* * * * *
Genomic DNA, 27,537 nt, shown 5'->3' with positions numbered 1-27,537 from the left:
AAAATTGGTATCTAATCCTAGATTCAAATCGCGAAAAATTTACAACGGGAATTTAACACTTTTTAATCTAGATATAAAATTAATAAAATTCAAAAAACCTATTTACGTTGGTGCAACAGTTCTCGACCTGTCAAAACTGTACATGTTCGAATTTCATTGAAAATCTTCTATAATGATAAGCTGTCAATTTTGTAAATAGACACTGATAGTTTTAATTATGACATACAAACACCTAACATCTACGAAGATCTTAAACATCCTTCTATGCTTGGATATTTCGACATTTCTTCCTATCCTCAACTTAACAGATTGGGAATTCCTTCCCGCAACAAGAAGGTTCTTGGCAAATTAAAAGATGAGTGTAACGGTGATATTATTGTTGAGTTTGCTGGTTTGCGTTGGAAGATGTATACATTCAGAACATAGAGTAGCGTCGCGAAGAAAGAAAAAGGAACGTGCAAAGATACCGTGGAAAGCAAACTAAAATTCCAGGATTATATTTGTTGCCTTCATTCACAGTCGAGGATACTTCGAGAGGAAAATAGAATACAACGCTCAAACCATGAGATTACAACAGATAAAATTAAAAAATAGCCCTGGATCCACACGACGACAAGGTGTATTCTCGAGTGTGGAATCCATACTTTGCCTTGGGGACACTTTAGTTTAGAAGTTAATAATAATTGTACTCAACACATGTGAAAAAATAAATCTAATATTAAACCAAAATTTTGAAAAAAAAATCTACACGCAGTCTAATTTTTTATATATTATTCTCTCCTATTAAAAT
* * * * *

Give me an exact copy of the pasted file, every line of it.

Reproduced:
Genomic DNA, 27,537 nt, shown 5'->3' with positions numbered 1-27,537 from the left:
AAAATTGGTATCTAATCCTAGATTCAAATCGCGAAAAATTTACAACGGGAATTTAACACTTTTTAATCTAGATATAAAATTAATAAAATTCAAAAAACCTATTTACGTTGGTGCAACAGTTCTCGACCTGTCAAAACTGTACATGTTCGAATTTCATTGAAAATCTTCTATAATGATAAGCTGTCAATTTTGTAAATAGACACTGATAGTTTTAATTATGACATACAAACACCTAACATCTACGAAGATCTTAAACATCCTTCTATGCTTGGATATTTCGACATTTCTTCCTATCCTCAACTTAACAGATTGGGAATTCCTTCCCGCAACAAGAAGGTTCTTGGCAAATTAAAAGATGAGTGTAACGGTGATATTATTGTTGAGTTTGCTGGTTTGCGTTGGAAGATGTATACATTCAGAACATAGAGTAGCGTCGCGAAGAAAGAAAAAGGAACGTGCAAAGATACCGTGGAAAGCAAACTAAAATTCCAGGATTATATTTGTTGCCTTCATTCACAGTCGAGGATACTTCGAGAGGAAAATAGAATACAACGCTCAAACCATGAGATTACAACAGATAAAATTAAAAAATAGCCCTGGATCCACACGACGACAAGGTGTATTCTCGAGTGTGGAATCCATACTTTGCCTTGGGGACACTTTAGTTTAGAAGTTAATAATAATTGTACTCAACACATGTGAAAAAATAAATCTAATATTAAACCAAAATTTTGAAAAAAAAATCTACACGCAGTCTAATTTTTTATATATTATTCTCTCCTATTAAAAT